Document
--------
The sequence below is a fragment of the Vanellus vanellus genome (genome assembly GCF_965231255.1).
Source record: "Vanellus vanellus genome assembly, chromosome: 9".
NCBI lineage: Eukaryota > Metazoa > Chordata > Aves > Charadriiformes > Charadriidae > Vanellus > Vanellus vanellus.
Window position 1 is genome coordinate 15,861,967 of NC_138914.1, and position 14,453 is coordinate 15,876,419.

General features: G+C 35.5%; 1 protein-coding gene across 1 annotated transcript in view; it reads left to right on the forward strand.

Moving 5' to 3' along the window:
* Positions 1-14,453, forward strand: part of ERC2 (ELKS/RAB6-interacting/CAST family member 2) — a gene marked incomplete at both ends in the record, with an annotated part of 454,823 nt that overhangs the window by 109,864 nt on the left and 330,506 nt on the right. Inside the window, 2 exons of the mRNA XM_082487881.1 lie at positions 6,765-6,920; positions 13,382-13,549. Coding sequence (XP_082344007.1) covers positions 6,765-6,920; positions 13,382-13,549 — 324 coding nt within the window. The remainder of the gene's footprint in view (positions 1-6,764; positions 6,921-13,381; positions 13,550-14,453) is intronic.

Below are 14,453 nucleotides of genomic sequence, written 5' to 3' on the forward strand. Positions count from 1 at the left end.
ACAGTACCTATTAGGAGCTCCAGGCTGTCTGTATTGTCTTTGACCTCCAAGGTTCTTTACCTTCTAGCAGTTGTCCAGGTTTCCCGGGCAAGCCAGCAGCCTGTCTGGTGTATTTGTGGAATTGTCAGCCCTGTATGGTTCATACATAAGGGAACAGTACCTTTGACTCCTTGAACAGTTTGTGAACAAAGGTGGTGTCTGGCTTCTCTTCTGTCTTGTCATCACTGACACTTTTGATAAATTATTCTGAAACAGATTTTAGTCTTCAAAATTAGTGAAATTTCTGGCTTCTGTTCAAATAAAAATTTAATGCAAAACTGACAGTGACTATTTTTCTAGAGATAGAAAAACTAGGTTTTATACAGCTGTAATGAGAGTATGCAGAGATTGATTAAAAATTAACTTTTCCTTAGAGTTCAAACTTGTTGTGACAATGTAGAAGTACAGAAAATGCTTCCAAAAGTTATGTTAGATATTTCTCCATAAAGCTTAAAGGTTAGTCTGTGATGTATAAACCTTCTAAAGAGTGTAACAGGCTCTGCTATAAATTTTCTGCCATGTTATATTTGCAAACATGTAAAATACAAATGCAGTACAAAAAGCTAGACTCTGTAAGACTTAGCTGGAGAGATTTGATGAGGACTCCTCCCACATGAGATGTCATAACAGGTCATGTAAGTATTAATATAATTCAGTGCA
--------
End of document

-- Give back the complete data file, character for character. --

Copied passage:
The sequence below is a fragment of the Vanellus vanellus genome (genome assembly GCF_965231255.1).
Source record: "Vanellus vanellus genome assembly, chromosome: 9".
NCBI lineage: Eukaryota > Metazoa > Chordata > Aves > Charadriiformes > Charadriidae > Vanellus > Vanellus vanellus.
Window position 1 is genome coordinate 15,861,967 of NC_138914.1, and position 14,453 is coordinate 15,876,419.

General features: G+C 35.5%; 1 protein-coding gene across 1 annotated transcript in view; it reads left to right on the forward strand.

Moving 5' to 3' along the window:
* Positions 1-14,453, forward strand: part of ERC2 (ELKS/RAB6-interacting/CAST family member 2) — a gene marked incomplete at both ends in the record, with an annotated part of 454,823 nt that overhangs the window by 109,864 nt on the left and 330,506 nt on the right. Inside the window, 2 exons of the mRNA XM_082487881.1 lie at positions 6,765-6,920; positions 13,382-13,549. Coding sequence (XP_082344007.1) covers positions 6,765-6,920; positions 13,382-13,549 — 324 coding nt within the window. The remainder of the gene's footprint in view (positions 1-6,764; positions 6,921-13,381; positions 13,550-14,453) is intronic.

Below are 14,453 nucleotides of genomic sequence, written 5' to 3' on the forward strand. Positions count from 1 at the left end.
ACAGTACCTATTAGGAGCTCCAGGCTGTCTGTATTGTCTTTGACCTCCAAGGTTCTTTACCTTCTAGCAGTTGTCCAGGTTTCCCGGGCAAGCCAGCAGCCTGTCTGGTGTATTTGTGGAATTGTCAGCCCTGTATGGTTCATACATAAGGGAACAGTACCTTTGACTCCTTGAACAGTTTGTGAACAAAGGTGGTGTCTGGCTTCTCTTCTGTCTTGTCATCACTGACACTTTTGATAAATTATTCTGAAACAGATTTTAGTCTTCAAAATTAGTGAAATTTCTGGCTTCTGTTCAAATAAAAATTTAATGCAAAACTGACAGTGACTATTTTTCTAGAGATAGAAAAACTAGGTTTTATACAGCTGTAATGAGAGTATGCAGAGATTGATTAAAAATTAACTTTTCCTTAGAGTTCAAACTTGTTGTGACAATGTAGAAGTACAGAAAATGCTTCCAAAAGTTATGTTAGATATTTCTCCATAAAGCTTAAAGGTTAGTCTGTGATGTATAAACCTTCTAAAGAGTGTAACAGGCTCTGCTATAAATTTTCTGCCATGTTATATTTGCAAACATGTAAAATACAAATGCAGTACAAAAAGCTAGACTCTGTAAGACTTAGCTGGAGAGATTTGATGAGGACTCCTCCCACATGAGATGTCATAACAGGTCATGTAAGTATTAATATAATTCAGTGCA